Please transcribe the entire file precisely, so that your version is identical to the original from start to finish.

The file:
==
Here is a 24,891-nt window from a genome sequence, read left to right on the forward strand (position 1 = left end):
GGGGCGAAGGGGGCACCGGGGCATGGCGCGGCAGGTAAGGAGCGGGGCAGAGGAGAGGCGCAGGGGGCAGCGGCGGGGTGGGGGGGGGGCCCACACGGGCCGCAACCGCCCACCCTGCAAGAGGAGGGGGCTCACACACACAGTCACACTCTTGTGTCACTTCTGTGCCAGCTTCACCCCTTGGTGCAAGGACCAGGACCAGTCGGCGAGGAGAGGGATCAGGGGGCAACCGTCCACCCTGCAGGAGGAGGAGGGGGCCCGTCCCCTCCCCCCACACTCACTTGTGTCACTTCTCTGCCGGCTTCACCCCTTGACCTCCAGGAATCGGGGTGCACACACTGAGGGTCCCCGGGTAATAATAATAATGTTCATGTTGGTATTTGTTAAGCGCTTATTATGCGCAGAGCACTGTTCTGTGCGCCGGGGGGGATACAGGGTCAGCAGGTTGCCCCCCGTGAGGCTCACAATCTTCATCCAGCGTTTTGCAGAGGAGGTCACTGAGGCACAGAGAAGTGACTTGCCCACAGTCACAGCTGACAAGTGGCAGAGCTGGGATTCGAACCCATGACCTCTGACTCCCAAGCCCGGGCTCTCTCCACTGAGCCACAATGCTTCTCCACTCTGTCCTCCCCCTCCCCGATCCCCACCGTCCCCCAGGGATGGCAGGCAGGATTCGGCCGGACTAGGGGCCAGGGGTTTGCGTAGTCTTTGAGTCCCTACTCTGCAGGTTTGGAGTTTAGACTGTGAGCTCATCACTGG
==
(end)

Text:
Here is a 24,891-nt window from a genome sequence, read left to right on the forward strand (position 1 = left end):
GGGGCGAAGGGGGCACCGGGGCATGGCGCGGCAGGTAAGGAGCGGGGCAGAGGAGAGGCGCAGGGGGCAGCGGCGGGGTGGGGGGGGGGCCCACACGGGCCGCAACCGCCCACCCTGCAAGAGGAGGGGGCTCACACACACAGTCACACTCTTGTGTCACTTCTGTGCCAGCTTCACCCCTTGGTGCAAGGACCAGGACCAGTCGGCGAGGAGAGGGATCAGGGGGCAACCGTCCACCCTGCAGGAGGAGGAGGGGGCCCGTCCCCTCCCCCCACACTCACTTGTGTCACTTCTCTGCCGGCTTCACCCCTTGACCTCCAGGAATCGGGGTGCACACACTGAGGGTCCCCGGGTAATAATAATAATGTTCATGTTGGTATTTGTTAAGCGCTTATTATGCGCAGAGCACTGTTCTGTGCGCCGGGGGGGATACAGGGTCAGCAGGTTGCCCCCCGTGAGGCTCACAATCTTCATCCAGCGTTTTGCAGAGGAGGTCACTGAGGCACAGAGAAGTGACTTGCCCACAGTCACAGCTGACAAGTGGCAGAGCTGGGATTCGAACCCATGACCTCTGACTCCCAAGCCCGGGCTCTCTCCACTGAGCCACAATGCTTCTCCACTCTGTCCTCCCCCTCCCCGATCCCCACCGTCCCCCAGGGATGGCAGGCAGGATTCGGCCGGACTAGGGGCCAGGGGTTTGCGTAGTCTTTGAGTCCCTACTCTGCAGGTTTGGAGTTTAGACTGTGAGCTCATCACTGG